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Square Enix loses millions
Over $48 million in revenue loss
In-store purchases, increased sales, and what the massive revenue loss means for future MMO titles.
Read time: 8 minutes
Here are small and developing stories you should keep your eye on
Switch sales up 200%: the grass is green, the sky is blue, the Nintendo Switch continues to rack up sales in 2020. In what may be the most predictable thing about console gaming in 2020, the Nintendo Switch again pushed past its sales numbers from the previous year and did so by 81%. This brings total sales for the year up to 209% over 2019, which is truly astonishing to see. Time and again, people have pointed to the pandemic as to why Switch sales have been up, but that’s not the only reason (and Nintendo should be given a lot more credit). Titles such as Super Mario: 3D All-Stars, Zelda: Breath of The Wild, and Animal Crossing: New Horizons, have been fan favorites among Switch gamers. Even older titles such as BoTW continue to dominate, especially with Black Friday sales appearing on sites for Best Buy, Target, and more. And before you even think it — no, sales won’t be slowing down any time soon. The Switch is set to see some slight price drops this holiday season, and with the upcoming Nintendo Switch Pro, there will be more reasons to buy a Switch later this year and well into 2021. At this rate, it wouldn’t be far fetched to say that Switch may be part of the majority of households.
Take-Two still skeptical: although a lot of people are massively excited about the potential of game subscription services like the Xbox Game Pass, Take-Two is not one of them. In fact, the publisher for games like Red Dead Redemption and The Outer Worlds has been consistent with their skepticism over the growing trend of game subscriptions, with Take-Two president Karl Slatoff saying they “weren’t convinced that subscriptions are the only or primary way,” in an interview they did with GamingIndustry.Biz. It shouldn’t come as too much of a surprise, as other C-level execs within Take-Two have shared similar sentiments earlier this year. But one interesting thing was that the publisher wanted to “meet customers where they were,” indicating that although they had some skepticism, they were still open to venturing into that avenue of gaming. Especially if that avenue ends up being as profitable as it appears to be. Gaming subscription services have slowly been incorporated into the gaming ecosystem, with more companies venturing into the vertical. All it takes is one or two successful attempts, and it’s likely that others will soon follow in the lead of Xbox, Google, and Amazon.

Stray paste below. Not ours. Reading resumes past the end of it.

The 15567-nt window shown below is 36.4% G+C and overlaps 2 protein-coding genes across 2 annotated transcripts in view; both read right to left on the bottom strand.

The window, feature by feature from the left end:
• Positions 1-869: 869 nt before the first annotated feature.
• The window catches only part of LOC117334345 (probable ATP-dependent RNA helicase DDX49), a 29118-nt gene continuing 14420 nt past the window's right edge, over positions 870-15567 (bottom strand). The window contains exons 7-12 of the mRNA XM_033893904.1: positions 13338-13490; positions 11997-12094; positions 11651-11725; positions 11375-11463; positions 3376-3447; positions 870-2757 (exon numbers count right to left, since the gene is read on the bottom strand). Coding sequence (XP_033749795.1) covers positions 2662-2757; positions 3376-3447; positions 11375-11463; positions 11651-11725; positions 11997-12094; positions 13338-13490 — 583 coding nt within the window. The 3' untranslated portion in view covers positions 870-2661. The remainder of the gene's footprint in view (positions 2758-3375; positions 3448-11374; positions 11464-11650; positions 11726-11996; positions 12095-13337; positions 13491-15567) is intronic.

No in-store PS5 purchases: in just a few short days, we’ll be entering into a new generation of gaming. The PS5 is set to arrive on Thursday, November 12, and millions of gamers around the world are ready to experience what the new console has to offer. But unfortunately for those that didn’t get a chance to pre-order, you may have to search online if you want to buy a console on launch day. Sony has confirmed through its blog that all console launches will be conducted “online-only” in response to the growing COVID-19 cases. Conversations with various GameStop and Best Buy employees have only confirmed this, as the only consoles available in-store are for those that have already pre-ordered. With that said, if you’re willing to search the internet, you may find opportunities. Sony has already shared that a select number of PS5 consoles will be available at Best Buy, and multiple GameStop employees have shared with me that they will have some PS5 consoles available online. How much is unknown, but it’s likely to go quickly. And if you choose to wait till more is available, it likely won’t be until early-to-mid December before any more PS5s are available for purchase.
Square Enix loses big
Credit: Square Enix
Square Enix continues to pay the price for Marvel’s Avengers.
The title showcasing the Marvel superhero group has been considered a major flop within the industry. Since its release, the game has only generated around $3 million in sales, with the game costing $100 million to make.
When factoring unit sales, microtransactions, and marketing costs, the company lost over $48 million within its Gaming Division.
Things continue to look poorly for the game as well, as the release date for the PS5 and Xbox Series X versions have been pushed back until 2021, likely to clean up issues and add more content into the game.
With that said, Square Enix believes that they can turn the ship around, and they are actively working on updates to reinvigorate its waning fan base.